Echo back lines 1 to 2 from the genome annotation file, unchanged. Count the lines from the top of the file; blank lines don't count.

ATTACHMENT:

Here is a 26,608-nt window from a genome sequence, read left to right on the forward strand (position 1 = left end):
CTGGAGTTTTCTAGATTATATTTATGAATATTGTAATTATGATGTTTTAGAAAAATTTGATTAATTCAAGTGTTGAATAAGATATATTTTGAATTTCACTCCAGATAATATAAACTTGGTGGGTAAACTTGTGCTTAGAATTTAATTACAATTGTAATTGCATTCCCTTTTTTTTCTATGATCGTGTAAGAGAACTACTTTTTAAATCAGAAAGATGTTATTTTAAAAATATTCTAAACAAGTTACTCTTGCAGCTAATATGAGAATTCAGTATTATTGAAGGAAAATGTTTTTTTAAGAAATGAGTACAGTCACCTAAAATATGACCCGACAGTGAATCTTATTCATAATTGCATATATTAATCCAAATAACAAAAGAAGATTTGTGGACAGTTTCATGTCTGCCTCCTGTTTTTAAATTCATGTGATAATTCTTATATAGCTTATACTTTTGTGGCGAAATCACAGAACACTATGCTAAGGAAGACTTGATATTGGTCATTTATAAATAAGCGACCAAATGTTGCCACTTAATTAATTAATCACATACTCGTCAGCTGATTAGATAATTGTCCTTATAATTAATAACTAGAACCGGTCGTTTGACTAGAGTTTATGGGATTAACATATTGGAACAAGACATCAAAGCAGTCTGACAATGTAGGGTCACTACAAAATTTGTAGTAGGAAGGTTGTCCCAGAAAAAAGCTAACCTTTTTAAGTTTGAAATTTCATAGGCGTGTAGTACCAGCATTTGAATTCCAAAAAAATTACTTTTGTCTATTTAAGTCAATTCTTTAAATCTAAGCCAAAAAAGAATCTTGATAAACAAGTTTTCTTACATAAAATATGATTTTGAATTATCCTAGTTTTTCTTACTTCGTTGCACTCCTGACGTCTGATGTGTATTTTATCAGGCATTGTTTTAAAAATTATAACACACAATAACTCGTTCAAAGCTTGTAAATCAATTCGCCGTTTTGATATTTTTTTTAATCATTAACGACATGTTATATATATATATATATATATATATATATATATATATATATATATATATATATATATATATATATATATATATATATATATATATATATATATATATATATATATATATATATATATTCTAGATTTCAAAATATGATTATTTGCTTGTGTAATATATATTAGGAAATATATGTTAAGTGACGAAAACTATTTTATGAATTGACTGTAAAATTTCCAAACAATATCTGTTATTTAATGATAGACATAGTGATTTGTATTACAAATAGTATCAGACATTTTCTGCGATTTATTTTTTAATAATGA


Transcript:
Here is a 26,608-nt window from a genome sequence, read left to right on the forward strand (position 1 = left end):
CTGGAGTTTTCTAGATTATATTTATGAATATTGTAATTATGATGTTTTAGAAAAATTTGATTAATTCAAGTGTTGAATAAGATATATTTTGAATTTCACTCCAGATAATATAAACTTGGTGGGTAAACTTGTGCTTAGAATTTAATTACAATTGTAATTGCATTCCCTTTTTTTTCTATGATCGTGTAAGAGAACTACTTTTTAAATCAGAAAGATGTTATTTTAAAAATATTCTAAACAAGTTACTCTTGCAGCTAATATGAGAATTCAGTATTATTGAAGGAAAATGTTTTTTTAAGAAATGAGTACAGTCACCTAAAATATGACCCGACAGTGAATCTTATTCATAATTGCATATATTAATCCAAATAACAAAAGAAGATTTGTGGACAGTTTCATGTCTGCCTCCTGTTTTTAAATTCATGTGATAATTCTTATATAGCTTATACTTTTGTGGCGAAATCACAGAACACTATGCTAAGGAAGACTTGATATTGGTCATTTATAAATAAGCGACCAAATGTTGCCACTTAATTAATTAATCACATACTCGTCAGCTGATTAGATAATTGTCCTTATAATTAATAACTAGAACCGGTCGTTTGACTAGAGTTTATGGGATTAACATATTGGAACAAGACATCAAAGCAGTCTGACAATGTAGGGTCACTACAAAATTTGTAGTAGGAAGGTTGTCCCAGAAAAAAGCTAACCTTTTTAAGTTTGAAATTTCATAGGCGTGTAGTACCAGCATTTGAATTCCAAAAAAATTACTTTTGTCTATTTAAGTCAATTCTTTAAATCTAAGCCAAAAAAGAATCTTGATAAACAAGTTTTCTTACATAAAATATGATTTTGAATTATCCTAGTTTTTCTTACTTCGTTGCACTCCTGACGTCTGATGTGTATTTTATCAGGCATTGTTTTAAAAATTATAACACACAATAACTCGTTCAAAGCTTGTAAATCAATTCGCCGTTTTGATATTTTTTTTAATCATTAACGACATGTTATATATATATATATATATATATATATATATATATATATATATATATATATATATATATATATATATATATATATATATATATATATATATATATATATATATATATATATATATATTCTAGATTTCAAAATATGATTATTTGCTTGTGTAATATATATTAGGAAATATATGTTAAGTGACGAAAACTATTTTATGAATTGACTGTAAAATTTCCAAACAATATCTGTTATTTAATGATAGACATAGTGATTTGTATTACAAATAGTATCAGACATTTTCTGCGATTTATTTTTTAATAATGA